Rep. Alexandria Ocasio-Cortez (D-N.Y.) detailed the play-by-play of the moments she thought she was going to die on Jan. 6, when armed, pro-Trump rioters stormed the U.S. Capitol.
The lawmaker began off the stay video on her Instagram web page Monday night time by saying that she was a survivor of sexual assault and that “when we go through trauma, trauma compounds.”
She described how the specter of the gathering Trump supporters in Washington was evident within the days main as much as Jan. 6, the day an armed mob stormed the Capitol the place lawmakers had been set to certify the outcomes of the U.S. election. Five folks died within the riots, together with a Capitol Police officer.
On Monday, a gaggle of Trump supporters heckled Ocasio-Cortez as she bought into her automotive exterior the Capitol. On Tuesday, she noticed even larger crowds gathered, and since it “felt actively volatile and dangerous,” she took off her congressional pin so she could be much less simply identifiable.
But it was Wednesday, the day of the lethal riot, that she thought she was “going to die,” she mentioned.
Early Wednesday afternoon, Ocasio-Cortez and her legislative director had been alone in her workplace after they heard “these huge violent bangs on my door … like someone was trying to break the door down,” she mentioned. Her staffer advised her to “run and hide,” so she went into the toilet and stood behind the door.
“I start to hear these yells of ‘Where is she, where is she?’ and I just thought to myself, they got inside,” Ocasio-Cortez recounted. “This was the moment where I thought everything was over.”
Through a crack within the door, she noticed a white man in a black beanie opening the door to her workplace and yelling “Where is she?” “I have never been quieter in my entire life,” Ocasio-Cortez mentioned.
It turned out the person was an officer with the Capitol Police who hadn’t recognized himself. Later, Ocasio-Cortez’s legislative director advised her that he, too, didn’t know if the officer “was there to help us or hurt us.”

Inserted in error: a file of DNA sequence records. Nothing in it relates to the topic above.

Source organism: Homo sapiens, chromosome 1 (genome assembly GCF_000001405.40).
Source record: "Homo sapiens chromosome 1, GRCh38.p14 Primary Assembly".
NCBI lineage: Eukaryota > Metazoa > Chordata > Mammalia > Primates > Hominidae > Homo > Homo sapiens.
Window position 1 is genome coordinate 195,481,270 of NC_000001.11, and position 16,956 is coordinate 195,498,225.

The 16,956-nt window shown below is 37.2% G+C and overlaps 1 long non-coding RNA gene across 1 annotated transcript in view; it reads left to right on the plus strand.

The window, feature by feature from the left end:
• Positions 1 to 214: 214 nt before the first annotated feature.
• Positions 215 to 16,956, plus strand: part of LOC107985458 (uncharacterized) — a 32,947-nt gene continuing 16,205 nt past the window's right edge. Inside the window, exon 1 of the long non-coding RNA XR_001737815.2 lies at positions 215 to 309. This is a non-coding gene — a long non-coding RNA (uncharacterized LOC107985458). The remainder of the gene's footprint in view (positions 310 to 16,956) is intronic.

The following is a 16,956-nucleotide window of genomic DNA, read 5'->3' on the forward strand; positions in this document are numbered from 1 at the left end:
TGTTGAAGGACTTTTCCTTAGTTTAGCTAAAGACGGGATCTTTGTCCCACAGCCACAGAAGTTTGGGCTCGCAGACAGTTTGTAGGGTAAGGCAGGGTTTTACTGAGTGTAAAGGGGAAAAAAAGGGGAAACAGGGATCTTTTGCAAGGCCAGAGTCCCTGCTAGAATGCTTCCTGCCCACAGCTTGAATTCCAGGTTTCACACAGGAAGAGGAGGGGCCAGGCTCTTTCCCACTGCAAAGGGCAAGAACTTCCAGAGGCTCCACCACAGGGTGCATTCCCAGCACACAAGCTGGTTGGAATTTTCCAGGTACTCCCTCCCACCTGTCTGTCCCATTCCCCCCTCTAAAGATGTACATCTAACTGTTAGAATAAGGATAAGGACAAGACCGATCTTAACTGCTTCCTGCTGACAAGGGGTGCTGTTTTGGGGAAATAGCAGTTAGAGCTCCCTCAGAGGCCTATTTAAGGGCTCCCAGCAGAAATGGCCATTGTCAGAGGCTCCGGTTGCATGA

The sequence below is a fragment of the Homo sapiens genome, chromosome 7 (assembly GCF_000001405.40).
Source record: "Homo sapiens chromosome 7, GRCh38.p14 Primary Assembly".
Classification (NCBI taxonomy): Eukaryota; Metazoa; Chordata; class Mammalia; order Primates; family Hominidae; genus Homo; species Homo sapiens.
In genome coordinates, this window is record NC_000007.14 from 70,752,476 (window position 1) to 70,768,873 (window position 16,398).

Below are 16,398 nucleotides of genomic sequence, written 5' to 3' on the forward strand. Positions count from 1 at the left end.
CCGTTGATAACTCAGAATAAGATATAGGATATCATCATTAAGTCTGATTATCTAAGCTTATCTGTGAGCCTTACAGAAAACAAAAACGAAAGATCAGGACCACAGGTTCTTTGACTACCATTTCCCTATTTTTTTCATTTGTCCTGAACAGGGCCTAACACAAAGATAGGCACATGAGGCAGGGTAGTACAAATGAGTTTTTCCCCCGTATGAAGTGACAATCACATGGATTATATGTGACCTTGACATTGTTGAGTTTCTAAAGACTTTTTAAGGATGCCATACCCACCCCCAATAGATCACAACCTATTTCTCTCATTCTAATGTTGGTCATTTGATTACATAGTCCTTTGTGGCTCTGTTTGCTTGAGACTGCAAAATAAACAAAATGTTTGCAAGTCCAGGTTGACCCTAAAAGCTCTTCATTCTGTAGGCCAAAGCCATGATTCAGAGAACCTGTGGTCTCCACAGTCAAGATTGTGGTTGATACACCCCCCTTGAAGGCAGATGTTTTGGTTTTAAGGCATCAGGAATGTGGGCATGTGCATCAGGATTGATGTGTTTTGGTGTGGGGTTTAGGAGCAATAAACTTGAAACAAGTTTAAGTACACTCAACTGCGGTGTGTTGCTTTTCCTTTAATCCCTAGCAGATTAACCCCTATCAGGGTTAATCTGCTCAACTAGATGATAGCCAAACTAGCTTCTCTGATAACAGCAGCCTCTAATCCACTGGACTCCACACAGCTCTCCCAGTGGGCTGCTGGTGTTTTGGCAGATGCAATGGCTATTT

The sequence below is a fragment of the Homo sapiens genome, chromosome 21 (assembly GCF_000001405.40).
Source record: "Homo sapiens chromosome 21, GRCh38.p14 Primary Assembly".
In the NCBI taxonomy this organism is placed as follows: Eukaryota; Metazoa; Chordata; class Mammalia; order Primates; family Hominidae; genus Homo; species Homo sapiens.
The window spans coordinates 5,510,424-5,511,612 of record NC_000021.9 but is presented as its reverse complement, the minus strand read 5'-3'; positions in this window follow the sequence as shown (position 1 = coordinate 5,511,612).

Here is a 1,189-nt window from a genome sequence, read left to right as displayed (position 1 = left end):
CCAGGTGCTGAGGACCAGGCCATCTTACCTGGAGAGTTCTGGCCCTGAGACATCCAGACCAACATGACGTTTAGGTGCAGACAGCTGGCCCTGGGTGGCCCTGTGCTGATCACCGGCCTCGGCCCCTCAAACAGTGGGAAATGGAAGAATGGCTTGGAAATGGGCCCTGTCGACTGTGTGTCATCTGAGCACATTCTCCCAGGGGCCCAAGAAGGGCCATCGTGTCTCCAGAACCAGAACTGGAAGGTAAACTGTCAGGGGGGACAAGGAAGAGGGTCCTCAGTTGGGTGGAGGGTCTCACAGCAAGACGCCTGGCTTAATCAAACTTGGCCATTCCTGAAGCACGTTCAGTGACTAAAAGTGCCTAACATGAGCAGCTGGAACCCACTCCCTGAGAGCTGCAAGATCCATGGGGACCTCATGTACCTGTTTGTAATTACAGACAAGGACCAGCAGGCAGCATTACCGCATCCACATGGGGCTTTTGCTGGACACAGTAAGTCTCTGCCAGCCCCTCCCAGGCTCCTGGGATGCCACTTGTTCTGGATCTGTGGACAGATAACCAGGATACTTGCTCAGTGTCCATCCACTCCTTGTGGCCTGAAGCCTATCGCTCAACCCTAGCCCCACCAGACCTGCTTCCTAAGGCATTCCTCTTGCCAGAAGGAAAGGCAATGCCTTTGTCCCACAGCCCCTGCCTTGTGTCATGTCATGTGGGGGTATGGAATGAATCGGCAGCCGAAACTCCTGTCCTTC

Following the officer’s instruction, the lawmaker and her staffer ran to a different space, the place they might hear rioters yelling from exterior and banging on doorways, attempting to interrupt in. “I’m fully expecting one of these insurrectionists to turn the corner with a gun and that it would be over,” Ocasio-Cortez mentioned.
They discovered the workplace of Rep. Katie Porter (D-Calif.), who allow them to in and supplied her colleague with a jacket and sneakers “to blend in with the crowd,” as Ocasio-Cortez put it. The staffers barricaded the doorways with couches in case rioters broke in, and so they waited. Eventually, they made it out safely.
Last month, Ocasio-Cortez revealed that she had a “close encounter” and thought she was “going to die” on the day of the violent riot. She described the right-wing mob’s assault as “an extremely traumatizing event,” including it was “not an exaggeration to say that many members of the House were nearly assassinated.”
Since Ocasio-Cortez was elected to Congress in 2018, she has been the frequent goal of assaults from Trump, Republican lawmakers and right-wing pundits.
“My story is one of many stories … there were food service workers who were afraid for their lives … custodial workers that had to clean up after the wreckage of white supremacists … many of them Black and brown, immigrants,” Ocasio-Cortez mentioned of the occasions of Jan. 6.
And to those that would inform her and others to “move on,” Ocasio-Cortez mentioned: “We cannot move on without accountability. We cannot heal without accountability.”
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